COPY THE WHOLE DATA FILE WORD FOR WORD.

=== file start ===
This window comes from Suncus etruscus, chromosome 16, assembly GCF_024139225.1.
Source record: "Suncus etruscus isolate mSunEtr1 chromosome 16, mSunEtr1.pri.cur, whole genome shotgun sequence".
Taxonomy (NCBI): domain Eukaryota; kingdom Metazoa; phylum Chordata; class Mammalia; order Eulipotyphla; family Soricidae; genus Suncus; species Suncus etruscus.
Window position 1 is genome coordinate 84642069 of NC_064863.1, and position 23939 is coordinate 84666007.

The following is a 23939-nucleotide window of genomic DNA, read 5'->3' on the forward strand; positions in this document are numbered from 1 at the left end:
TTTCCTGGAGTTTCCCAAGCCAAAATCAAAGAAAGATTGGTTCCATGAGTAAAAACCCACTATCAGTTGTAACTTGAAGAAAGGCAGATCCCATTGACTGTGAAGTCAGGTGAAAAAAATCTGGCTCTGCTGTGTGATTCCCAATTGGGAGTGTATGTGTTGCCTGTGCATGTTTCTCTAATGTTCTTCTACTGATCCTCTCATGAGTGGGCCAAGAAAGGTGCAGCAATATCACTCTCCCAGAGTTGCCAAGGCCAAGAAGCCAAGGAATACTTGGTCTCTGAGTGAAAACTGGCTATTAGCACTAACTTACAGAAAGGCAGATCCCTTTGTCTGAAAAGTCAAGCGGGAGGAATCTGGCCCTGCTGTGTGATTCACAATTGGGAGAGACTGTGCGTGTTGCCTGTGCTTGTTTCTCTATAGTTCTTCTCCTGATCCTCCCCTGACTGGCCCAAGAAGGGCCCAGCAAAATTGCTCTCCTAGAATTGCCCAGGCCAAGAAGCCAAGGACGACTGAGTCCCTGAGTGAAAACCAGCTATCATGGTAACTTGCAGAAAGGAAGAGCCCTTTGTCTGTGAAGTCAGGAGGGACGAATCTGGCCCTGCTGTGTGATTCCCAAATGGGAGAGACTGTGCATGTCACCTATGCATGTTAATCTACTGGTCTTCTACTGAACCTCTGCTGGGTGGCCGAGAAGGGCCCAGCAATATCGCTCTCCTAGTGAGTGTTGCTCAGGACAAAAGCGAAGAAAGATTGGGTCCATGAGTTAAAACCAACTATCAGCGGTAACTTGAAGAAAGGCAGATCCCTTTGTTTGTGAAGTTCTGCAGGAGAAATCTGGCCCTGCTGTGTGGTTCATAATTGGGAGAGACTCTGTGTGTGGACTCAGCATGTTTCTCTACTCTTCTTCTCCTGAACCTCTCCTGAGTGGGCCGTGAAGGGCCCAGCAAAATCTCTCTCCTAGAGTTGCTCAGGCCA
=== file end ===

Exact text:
This window comes from Suncus etruscus, chromosome 16, assembly GCF_024139225.1.
Source record: "Suncus etruscus isolate mSunEtr1 chromosome 16, mSunEtr1.pri.cur, whole genome shotgun sequence".
Taxonomy (NCBI): domain Eukaryota; kingdom Metazoa; phylum Chordata; class Mammalia; order Eulipotyphla; family Soricidae; genus Suncus; species Suncus etruscus.
Window position 1 is genome coordinate 84642069 of NC_064863.1, and position 23939 is coordinate 84666007.

The following is a 23939-nucleotide window of genomic DNA, read 5'->3' on the forward strand; positions in this document are numbered from 1 at the left end:
TTTCCTGGAGTTTCCCAAGCCAAAATCAAAGAAAGATTGGTTCCATGAGTAAAAACCCACTATCAGTTGTAACTTGAAGAAAGGCAGATCCCATTGACTGTGAAGTCAGGTGAAAAAAATCTGGCTCTGCTGTGTGATTCCCAATTGGGAGTGTATGTGTTGCCTGTGCATGTTTCTCTAATGTTCTTCTACTGATCCTCTCATGAGTGGGCCAAGAAAGGTGCAGCAATATCACTCTCCCAGAGTTGCCAAGGCCAAGAAGCCAAGGAATACTTGGTCTCTGAGTGAAAACTGGCTATTAGCACTAACTTACAGAAAGGCAGATCCCTTTGTCTGAAAAGTCAAGCGGGAGGAATCTGGCCCTGCTGTGTGATTCACAATTGGGAGAGACTGTGCGTGTTGCCTGTGCTTGTTTCTCTATAGTTCTTCTCCTGATCCTCCCCTGACTGGCCCAAGAAGGGCCCAGCAAAATTGCTCTCCTAGAATTGCCCAGGCCAAGAAGCCAAGGACGACTGAGTCCCTGAGTGAAAACCAGCTATCATGGTAACTTGCAGAAAGGAAGAGCCCTTTGTCTGTGAAGTCAGGAGGGACGAATCTGGCCCTGCTGTGTGATTCCCAAATGGGAGAGACTGTGCATGTCACCTATGCATGTTAATCTACTGGTCTTCTACTGAACCTCTGCTGGGTGGCCGAGAAGGGCCCAGCAATATCGCTCTCCTAGTGAGTGTTGCTCAGGACAAAAGCGAAGAAAGATTGGGTCCATGAGTTAAAACCAACTATCAGCGGTAACTTGAAGAAAGGCAGATCCCTTTGTTTGTGAAGTTCTGCAGGAGAAATCTGGCCCTGCTGTGTGGTTCATAATTGGGAGAGACTCTGTGTGTGGACTCAGCATGTTTCTCTACTCTTCTTCTCCTGAACCTCTCCTGAGTGGGCCGTGAAGGGCCCAGCAAAATCTCTCTCCTAGAGTTGCTCAGGCCA